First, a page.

With the nation poised to hear President Donald Trump report on the state of the union, the state of our environment is imperiled — largely by Trump himself.
We’ve just wrapped up the four hottest years since global record-keeping began in 1880, the National Oceanic and Atmospheric Administration reports, with average temperatures in Kansas City last year soaring 2.3 degrees Fahrenheit above the 30-year average.
By the time Hurricanes Harvey, Irma and Maria combined with western wildfires and other extreme weather and climate-related disasters to inflict a record $306 billion in damage across the country last year, Missourians had already suffered epic storms and flooding that left five dead, shut down Interstate 44 and caused the closure of 14 1/2 miles of the Mississippi River.
What we’re seeing outside our kitchen windows is a glimpse of global climate disorder in a year when entire species are dying off at the fastest rate in 60 million years, the Great Barrier Reef is dying and an iceberg the size of Delaware broke off the great Antarctic ice shelf.
The message could not be more clear. After raising atmospheric carbon dioxide to its highest concentration in 3 million years — up more than 40 percent from pre-industrial levels — we’re cooking the only planet we have. It’s time to cut the fossil fuel use that’s driving carbon pollution and shift to cleaner, smarter ways to power our future.
We’re making real progress.
We cut our carbon footprint in this country 14 percent between 2005 and 2016, while our economy grew an inflation-adjusted 17 percent. We did it largely by investing in efficiency, so we do more with less waste; building some of the best all-electric and hybrid cars anywhere; and getting more clean power from the wind and sun.
Trump wants to turn back the clock on the gains we’re making — and turn his back on the growing dangers of climate change. He wants to pull U.S. participation from the 2015 Paris climate accord, which gathers China, India, Mexico and more than 190 other countries around real plans to cut carbon pollution. In a triumph of American leadership, we did what’s right for our people at home and got the rest of the world on board. Why on Earth would we walk away from that?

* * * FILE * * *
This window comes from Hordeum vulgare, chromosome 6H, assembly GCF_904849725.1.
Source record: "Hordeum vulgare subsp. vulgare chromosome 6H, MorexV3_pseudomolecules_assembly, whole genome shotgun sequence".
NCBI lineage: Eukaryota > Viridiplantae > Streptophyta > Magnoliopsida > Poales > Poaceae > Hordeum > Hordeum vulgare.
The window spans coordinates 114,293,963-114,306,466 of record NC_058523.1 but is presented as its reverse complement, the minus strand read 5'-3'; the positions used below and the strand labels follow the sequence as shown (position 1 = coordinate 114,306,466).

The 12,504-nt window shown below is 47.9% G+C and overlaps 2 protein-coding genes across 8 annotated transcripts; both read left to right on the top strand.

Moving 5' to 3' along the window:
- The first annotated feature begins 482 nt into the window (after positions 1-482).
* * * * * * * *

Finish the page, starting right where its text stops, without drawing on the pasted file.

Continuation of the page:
He’s exposing more and more of our public lands to the hazard and harm of fossil fuel production — stripping away needed protections from millions of acres of lands in places like the Alaska National Wildlife Refuge and the Bears Ears and Grand Staircase-Escalante National Monuments.
Just this month, he opened nearly every coastal community in the country to the risk of the next BP-style disaster, with a proposal to provide gas and oil companies access to the Atlantic, Pacific and Arctic Oceans and the eastern Gulf of Mexico — waters long off-limits to oil and gas drilling.
And he’s trying to kill the Clean Power Plan, which calls on states to work with their regional power companies to find the most cost-effective ways to clean up the dirty power plants that account for nearly 40 percent of our national carbon footprint.
The people of Kansas City will have the chance to air their views Feb. 21, when the Environmental Protection Agency holds a listening session on its proposal to repeal the Clean Power Plan. It’s a chance to show up and demonstrate what government by the consent of the governed means.
Whatever we voted for in 2016, it was not to hand over to industrial ruin public lands and waters that belong to you and me. It was not to surrender our future to fossil fuel profits. It was not to break our promise to the rest of the world and leave our kids to pay the price.
The state of our environment is imperiled, but American democracy is strong. We must stand up, speak out and make our voices heard, until the president stops listening only to the fossil fuel industry and begins to listen to the voice of the people.
Rhea Suh is president of the Natural Resources Defense Council.